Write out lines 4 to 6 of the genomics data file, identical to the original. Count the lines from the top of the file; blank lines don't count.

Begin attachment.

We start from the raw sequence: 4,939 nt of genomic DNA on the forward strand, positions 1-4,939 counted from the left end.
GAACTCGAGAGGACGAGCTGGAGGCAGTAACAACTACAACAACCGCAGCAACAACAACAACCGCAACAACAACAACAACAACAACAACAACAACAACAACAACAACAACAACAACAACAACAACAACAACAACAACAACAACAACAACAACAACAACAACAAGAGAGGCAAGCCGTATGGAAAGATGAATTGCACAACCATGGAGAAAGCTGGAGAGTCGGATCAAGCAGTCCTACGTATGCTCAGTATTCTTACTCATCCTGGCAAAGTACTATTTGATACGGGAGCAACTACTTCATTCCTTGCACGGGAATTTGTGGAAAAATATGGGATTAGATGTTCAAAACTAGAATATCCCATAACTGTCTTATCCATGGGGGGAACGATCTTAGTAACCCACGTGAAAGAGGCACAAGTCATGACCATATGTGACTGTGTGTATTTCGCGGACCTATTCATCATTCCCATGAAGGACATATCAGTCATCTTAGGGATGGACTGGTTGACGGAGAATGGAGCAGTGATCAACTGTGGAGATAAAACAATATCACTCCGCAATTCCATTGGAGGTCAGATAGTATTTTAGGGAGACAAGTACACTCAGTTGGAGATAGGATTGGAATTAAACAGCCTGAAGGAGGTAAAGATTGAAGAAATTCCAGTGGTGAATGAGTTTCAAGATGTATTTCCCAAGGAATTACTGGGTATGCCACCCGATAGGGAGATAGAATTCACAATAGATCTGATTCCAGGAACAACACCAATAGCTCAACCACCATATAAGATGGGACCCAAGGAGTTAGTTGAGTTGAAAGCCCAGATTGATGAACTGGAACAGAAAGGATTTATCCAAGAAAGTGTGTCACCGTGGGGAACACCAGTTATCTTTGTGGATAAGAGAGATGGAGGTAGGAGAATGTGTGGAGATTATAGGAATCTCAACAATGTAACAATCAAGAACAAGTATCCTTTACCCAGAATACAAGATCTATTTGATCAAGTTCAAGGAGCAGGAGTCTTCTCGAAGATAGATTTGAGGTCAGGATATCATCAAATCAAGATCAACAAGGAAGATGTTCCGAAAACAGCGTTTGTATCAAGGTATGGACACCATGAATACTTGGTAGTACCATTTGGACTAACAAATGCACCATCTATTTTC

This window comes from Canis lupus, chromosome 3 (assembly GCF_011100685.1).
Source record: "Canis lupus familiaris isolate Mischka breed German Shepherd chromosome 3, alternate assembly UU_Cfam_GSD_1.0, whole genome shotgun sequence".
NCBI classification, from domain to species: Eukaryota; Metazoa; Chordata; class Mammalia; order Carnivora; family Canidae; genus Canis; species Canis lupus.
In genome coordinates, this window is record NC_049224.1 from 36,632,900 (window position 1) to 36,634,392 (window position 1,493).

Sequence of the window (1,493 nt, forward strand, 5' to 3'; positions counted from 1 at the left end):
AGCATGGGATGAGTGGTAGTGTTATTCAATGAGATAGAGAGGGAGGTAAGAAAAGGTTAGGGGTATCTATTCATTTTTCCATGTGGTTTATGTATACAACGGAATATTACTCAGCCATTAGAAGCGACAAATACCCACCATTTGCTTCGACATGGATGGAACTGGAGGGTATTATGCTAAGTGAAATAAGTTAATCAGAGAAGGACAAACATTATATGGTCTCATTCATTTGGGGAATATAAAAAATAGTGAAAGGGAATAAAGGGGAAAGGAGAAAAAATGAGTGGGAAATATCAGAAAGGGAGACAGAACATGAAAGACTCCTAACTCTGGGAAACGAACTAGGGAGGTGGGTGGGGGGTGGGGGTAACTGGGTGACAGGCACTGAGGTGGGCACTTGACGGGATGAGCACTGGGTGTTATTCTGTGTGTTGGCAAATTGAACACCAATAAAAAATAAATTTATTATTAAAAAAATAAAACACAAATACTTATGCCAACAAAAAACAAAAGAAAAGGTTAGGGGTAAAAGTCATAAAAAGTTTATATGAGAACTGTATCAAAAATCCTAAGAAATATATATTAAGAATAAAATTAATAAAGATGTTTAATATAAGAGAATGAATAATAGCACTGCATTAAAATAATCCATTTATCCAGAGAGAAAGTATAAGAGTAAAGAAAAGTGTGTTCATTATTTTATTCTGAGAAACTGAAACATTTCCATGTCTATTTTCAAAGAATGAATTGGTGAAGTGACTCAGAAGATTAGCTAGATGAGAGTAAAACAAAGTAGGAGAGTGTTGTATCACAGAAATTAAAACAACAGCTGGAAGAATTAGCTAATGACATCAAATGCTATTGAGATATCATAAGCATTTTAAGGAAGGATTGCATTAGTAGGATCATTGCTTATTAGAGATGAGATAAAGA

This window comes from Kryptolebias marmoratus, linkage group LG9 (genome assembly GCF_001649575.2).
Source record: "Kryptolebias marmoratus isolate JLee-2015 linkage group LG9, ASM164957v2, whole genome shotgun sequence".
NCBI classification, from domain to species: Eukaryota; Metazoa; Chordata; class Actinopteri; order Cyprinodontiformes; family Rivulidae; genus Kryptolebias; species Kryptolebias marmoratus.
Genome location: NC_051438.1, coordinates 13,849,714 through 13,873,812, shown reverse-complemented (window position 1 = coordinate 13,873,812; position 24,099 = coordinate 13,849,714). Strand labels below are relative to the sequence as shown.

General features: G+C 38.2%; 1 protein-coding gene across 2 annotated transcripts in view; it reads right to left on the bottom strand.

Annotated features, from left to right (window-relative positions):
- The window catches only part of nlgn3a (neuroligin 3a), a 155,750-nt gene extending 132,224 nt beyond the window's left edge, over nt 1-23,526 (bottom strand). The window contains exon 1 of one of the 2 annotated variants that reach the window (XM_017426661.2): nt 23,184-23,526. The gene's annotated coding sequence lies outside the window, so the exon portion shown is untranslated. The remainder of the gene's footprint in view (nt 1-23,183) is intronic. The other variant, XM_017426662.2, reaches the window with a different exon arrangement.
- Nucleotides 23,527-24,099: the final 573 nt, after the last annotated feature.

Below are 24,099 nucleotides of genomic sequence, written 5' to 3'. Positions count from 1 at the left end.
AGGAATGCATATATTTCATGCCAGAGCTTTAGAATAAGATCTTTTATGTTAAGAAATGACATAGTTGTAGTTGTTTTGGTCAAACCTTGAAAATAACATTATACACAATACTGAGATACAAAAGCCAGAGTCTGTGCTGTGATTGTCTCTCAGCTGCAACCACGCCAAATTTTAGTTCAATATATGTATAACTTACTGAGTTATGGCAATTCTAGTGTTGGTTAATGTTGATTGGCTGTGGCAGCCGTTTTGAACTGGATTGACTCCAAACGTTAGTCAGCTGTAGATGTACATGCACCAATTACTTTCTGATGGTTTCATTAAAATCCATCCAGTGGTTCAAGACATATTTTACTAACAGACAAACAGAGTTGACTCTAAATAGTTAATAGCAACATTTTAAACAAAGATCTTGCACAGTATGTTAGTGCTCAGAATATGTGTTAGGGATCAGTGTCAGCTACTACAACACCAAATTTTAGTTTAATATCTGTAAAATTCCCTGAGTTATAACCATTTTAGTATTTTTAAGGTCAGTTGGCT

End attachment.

Source record: "Canis lupus familiaris isolate Mischka breed German Shepherd chromosome 3, alternate assembly UU_Cfam_GSD_1.0, whole genome shotgun sequence".
NCBI classification, from domain to species: Eukaryota; Metazoa; Chordata; class Mammalia; order Carnivora; family Canidae; genus Canis; species Canis lupus.
In genome coordinates, this window is record NC_049224.1 from 36,632,900 (window position 1) to 36,634,392 (window position 1,493).